Image by Supergites via Flickr
Have you ever looked for a house and found one that was so grand that, even though it was way over your capabilities, you just had to see the inside? It happened to us with this ‘Ferme Des Dames’ near Reims.
Accidentally we ran into this object online. Hugo send me the url and asked me what I would do with this Farm and Chapel. I fell instantly in love with the view, the stones and the atmosphere. These combined form this unique peaceful place to unwind. I could see myself gardening a little in the early morning overlooking the dewy valley. Or sit in the courtyard sipping wine made from the grapes over the terrace. Meanwhile the kids of our friends are running around with a ball. But *G* Continue reading
Filed under All, Renovation
Picture: Ton Muller | De Boschhoeve, Wolfheze (NL)
The best time for having 6.000 square meters of land is Spring. I’m totally amazed by the transformation of the soil, the plants, the trees and the view.
Only a month ago the land was still grey and depressing but like a miracle overnight it changed into a bursting of life vivid green. The fruit trees are blossoming, the fresh green leaves are popping up everywhere as well as the first weeds 🙂 But this year we will turn the garden into this Eden of Experimental Gardening. With our friend Hendrik Dekker who is a professional Landscape Architect we are planting a complete new ‘biotope’ like the picture here taken at De Boschhoeve.
Let me explain the new set up of the gardens… Continue reading
One Flower for Tourteron
To our big surprise, Tourteron has been awarded with ‘one flower’ by the Village Fleuri committee. Of course we’re delighted about the news! There are special guided tours offered through the Flower Towns of France–though sometimes it’s not more than some cranesbill next to the city name sign.Still, we wanted to thank and show our appreciation to the town of Tourteron, so we sent this letter to the town hall:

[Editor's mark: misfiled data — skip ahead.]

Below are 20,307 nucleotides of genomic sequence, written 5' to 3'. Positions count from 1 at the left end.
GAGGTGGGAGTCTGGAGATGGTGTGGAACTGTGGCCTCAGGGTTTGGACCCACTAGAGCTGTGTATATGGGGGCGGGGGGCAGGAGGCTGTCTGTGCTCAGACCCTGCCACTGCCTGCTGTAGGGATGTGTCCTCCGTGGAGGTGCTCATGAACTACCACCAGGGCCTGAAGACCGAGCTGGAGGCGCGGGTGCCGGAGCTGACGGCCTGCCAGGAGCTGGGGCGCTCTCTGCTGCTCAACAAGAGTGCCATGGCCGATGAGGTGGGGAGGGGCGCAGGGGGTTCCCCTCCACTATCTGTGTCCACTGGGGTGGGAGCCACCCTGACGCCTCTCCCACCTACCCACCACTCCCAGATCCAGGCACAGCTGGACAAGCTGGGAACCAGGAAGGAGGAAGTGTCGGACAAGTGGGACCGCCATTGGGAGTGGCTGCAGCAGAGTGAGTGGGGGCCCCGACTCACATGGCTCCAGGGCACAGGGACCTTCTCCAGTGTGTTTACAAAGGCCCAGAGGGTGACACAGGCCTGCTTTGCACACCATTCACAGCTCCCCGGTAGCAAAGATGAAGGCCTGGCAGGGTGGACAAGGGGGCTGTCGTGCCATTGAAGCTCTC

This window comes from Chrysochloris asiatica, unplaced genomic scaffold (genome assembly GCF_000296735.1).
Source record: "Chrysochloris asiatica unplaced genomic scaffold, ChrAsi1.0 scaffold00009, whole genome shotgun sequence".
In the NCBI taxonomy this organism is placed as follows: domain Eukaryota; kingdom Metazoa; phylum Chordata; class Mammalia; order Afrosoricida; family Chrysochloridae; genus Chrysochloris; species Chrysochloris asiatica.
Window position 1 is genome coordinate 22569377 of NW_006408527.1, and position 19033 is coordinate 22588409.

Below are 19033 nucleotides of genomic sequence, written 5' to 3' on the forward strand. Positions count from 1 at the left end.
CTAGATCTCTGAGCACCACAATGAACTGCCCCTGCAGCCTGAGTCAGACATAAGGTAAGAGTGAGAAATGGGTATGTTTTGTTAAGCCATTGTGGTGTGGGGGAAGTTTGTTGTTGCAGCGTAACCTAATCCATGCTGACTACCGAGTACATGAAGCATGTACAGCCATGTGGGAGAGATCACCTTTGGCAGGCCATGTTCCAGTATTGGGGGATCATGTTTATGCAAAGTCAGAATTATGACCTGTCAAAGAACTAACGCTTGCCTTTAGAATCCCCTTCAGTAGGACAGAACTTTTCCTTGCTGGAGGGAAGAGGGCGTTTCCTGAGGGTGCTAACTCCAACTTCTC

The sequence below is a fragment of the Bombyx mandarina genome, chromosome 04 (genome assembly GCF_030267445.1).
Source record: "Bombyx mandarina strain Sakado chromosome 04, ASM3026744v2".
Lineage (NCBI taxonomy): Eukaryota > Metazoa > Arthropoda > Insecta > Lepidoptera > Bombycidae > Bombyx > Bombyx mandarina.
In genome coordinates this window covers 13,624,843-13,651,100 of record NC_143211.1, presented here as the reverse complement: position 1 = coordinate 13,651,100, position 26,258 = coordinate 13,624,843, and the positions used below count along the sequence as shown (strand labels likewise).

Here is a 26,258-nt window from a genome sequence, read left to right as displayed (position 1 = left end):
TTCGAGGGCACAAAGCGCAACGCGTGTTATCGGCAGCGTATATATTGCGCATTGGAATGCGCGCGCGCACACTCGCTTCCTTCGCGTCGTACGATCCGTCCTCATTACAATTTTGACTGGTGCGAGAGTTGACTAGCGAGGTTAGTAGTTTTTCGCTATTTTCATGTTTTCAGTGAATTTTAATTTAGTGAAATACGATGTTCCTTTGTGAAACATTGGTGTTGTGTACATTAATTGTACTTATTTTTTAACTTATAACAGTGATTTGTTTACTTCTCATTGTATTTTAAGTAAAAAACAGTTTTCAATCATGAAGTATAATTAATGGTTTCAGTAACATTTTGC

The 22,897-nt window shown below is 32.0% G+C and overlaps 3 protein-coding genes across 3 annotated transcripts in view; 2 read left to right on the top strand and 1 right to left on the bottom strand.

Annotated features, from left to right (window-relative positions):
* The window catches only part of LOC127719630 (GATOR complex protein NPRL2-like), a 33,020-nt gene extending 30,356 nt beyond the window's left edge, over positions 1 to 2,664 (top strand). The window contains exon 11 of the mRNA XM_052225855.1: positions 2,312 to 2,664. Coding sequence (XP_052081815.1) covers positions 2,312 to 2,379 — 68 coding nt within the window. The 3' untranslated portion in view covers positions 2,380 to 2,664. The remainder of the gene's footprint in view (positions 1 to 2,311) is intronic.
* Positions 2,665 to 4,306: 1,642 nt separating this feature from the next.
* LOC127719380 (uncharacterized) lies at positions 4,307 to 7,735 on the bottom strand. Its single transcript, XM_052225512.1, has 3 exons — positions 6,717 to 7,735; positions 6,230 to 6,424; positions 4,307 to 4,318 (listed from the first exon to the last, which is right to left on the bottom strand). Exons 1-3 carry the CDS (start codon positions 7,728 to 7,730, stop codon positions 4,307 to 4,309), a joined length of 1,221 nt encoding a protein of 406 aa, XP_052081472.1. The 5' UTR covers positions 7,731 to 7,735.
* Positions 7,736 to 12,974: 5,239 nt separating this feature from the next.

Dear Town of Tourteron,
On our arrival in Tourteron for Christmas we noticed the ‘Village Fleuri’ sign for the first time. Is it true our lovely town is awarded with one flower? We’re really happy about it since we had the wish to help our city with this. How is it organized? Is there something we can do to help maintenance? Is there a budget to make Tourteron look better with the flowers? If there’s anything we can do to support, please let us know.We have one suggestion for Christmas next year. In Brandeville (Meuse), the town offers electricity for the decorations and the town gardener places all the Christmas trees. The community helps decorate the trees. We’d love to help.Your new and proud inhabitants,
Marco and Hugo.
In French it’s translated like this:
Chers ville de Tourteron,
A notre arrivée à Tourteron pour Noël, nous avons remarqué le signe «Village Fleuri» pour la première fois. Est-il vrai que notre belle ville est récompensée par une fleur? Nous sommes vraiment content de ça depuis que nous avions le souhait d’aider notre ville à la présente.Comment est-il organisé? Y at-il quelque chose que nous pouvons faire pour aider à l’entretien?Yat-il un budget pour faire Tourteron plus belle avec des fleurs? S’il ya quelque chose que nous pouvons faire pour soutenir – s’il vous plaît nous le faire savoir.Nous avons un sugestin pour l’an prochain Noël. En Brandeville (Meuse), la ville offre l’électricité pour les décorations et le jardinier de ville place tous les arbres de Noël. La communauté aident décorer les arbres. Nous serions ravis de vous aider.Vos nouveaux habitants orgueilleux,
Marco et Hugo.